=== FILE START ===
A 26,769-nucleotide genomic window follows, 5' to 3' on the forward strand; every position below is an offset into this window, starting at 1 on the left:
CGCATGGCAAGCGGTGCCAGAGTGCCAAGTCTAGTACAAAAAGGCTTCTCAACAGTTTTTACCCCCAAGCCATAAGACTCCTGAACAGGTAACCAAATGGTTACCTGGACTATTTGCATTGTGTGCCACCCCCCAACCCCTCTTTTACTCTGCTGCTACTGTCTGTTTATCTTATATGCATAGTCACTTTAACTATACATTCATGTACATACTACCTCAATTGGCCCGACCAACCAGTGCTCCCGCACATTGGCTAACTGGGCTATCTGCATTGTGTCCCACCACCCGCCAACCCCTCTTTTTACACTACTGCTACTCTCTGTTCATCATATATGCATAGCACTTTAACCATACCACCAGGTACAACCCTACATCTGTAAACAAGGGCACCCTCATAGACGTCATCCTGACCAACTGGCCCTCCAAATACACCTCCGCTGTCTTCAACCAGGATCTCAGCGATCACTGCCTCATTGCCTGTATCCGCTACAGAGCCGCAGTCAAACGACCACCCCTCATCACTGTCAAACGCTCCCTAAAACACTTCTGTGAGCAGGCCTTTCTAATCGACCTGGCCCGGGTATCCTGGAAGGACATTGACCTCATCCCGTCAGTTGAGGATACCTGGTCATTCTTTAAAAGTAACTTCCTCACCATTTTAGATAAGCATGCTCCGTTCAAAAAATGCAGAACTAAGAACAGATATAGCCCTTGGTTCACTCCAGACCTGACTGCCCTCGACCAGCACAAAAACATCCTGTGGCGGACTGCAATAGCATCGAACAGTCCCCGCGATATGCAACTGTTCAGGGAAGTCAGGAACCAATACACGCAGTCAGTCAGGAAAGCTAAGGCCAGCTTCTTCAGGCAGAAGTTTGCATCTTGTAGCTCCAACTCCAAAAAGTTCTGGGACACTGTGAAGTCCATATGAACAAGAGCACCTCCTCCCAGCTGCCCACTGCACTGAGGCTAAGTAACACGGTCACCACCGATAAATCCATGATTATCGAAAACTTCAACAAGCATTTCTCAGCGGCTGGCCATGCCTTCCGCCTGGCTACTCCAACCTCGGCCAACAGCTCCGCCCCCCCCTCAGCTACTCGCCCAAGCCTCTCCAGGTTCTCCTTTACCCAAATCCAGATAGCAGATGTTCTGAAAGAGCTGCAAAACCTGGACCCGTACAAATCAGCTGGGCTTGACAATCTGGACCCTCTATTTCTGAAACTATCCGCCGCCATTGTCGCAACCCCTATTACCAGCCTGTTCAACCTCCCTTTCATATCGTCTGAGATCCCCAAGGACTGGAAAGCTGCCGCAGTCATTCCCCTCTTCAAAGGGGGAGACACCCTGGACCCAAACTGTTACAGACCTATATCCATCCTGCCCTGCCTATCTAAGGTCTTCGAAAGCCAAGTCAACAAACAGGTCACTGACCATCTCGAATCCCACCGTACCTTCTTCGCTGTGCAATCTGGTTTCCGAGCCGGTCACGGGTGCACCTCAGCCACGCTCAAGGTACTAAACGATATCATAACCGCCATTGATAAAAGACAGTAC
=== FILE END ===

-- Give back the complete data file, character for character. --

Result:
A 26,769-nucleotide genomic window follows, 5' to 3' on the forward strand; every position below is an offset into this window, starting at 1 on the left:
CGCATGGCAAGCGGTGCCAGAGTGCCAAGTCTAGTACAAAAAGGCTTCTCAACAGTTTTTACCCCCAAGCCATAAGACTCCTGAACAGGTAACCAAATGGTTACCTGGACTATTTGCATTGTGTGCCACCCCCCAACCCCTCTTTTACTCTGCTGCTACTGTCTGTTTATCTTATATGCATAGTCACTTTAACTATACATTCATGTACATACTACCTCAATTGGCCCGACCAACCAGTGCTCCCGCACATTGGCTAACTGGGCTATCTGCATTGTGTCCCACCACCCGCCAACCCCTCTTTTTACACTACTGCTACTCTCTGTTCATCATATATGCATAGCACTTTAACCATACCACCAGGTACAACCCTACATCTGTAAACAAGGGCACCCTCATAGACGTCATCCTGACCAACTGGCCCTCCAAATACACCTCCGCTGTCTTCAACCAGGATCTCAGCGATCACTGCCTCATTGCCTGTATCCGCTACAGAGCCGCAGTCAAACGACCACCCCTCATCACTGTCAAACGCTCCCTAAAACACTTCTGTGAGCAGGCCTTTCTAATCGACCTGGCCCGGGTATCCTGGAAGGACATTGACCTCATCCCGTCAGTTGAGGATACCTGGTCATTCTTTAAAAGTAACTTCCTCACCATTTTAGATAAGCATGCTCCGTTCAAAAAATGCAGAACTAAGAACAGATATAGCCCTTGGTTCACTCCAGACCTGACTGCCCTCGACCAGCACAAAAACATCCTGTGGCGGACTGCAATAGCATCGAACAGTCCCCGCGATATGCAACTGTTCAGGGAAGTCAGGAACCAATACACGCAGTCAGTCAGGAAAGCTAAGGCCAGCTTCTTCAGGCAGAAGTTTGCATCTTGTAGCTCCAACTCCAAAAAGTTCTGGGACACTGTGAAGTCCATATGAACAAGAGCACCTCCTCCCAGCTGCCCACTGCACTGAGGCTAAGTAACACGGTCACCACCGATAAATCCATGATTATCGAAAACTTCAACAAGCATTTCTCAGCGGCTGGCCATGCCTTCCGCCTGGCTACTCCAACCTCGGCCAACAGCTCCGCCCCCCCCTCAGCTACTCGCCCAAGCCTCTCCAGGTTCTCCTTTACCCAAATCCAGATAGCAGATGTTCTGAAAGAGCTGCAAAACCTGGACCCGTACAAATCAGCTGGGCTTGACAATCTGGACCCTCTATTTCTGAAACTATCCGCCGCCATTGTCGCAACCCCTATTACCAGCCTGTTCAACCTCCCTTTCATATCGTCTGAGATCCCCAAGGACTGGAAAGCTGCCGCAGTCATTCCCCTCTTCAAAGGGGGAGACACCCTGGACCCAAACTGTTACAGACCTATATCCATCCTGCCCTGCCTATCTAAGGTCTTCGAAAGCCAAGTCAACAAACAGGTCACTGACCATCTCGAATCCCACCGTACCTTCTTCGCTGTGCAATCTGGTTTCCGAGCCGGTCACGGGTGCACCTCAGCCACGCTCAAGGTACTAAACGATATCATAACCGCCATTGATAAAAGACAGTAC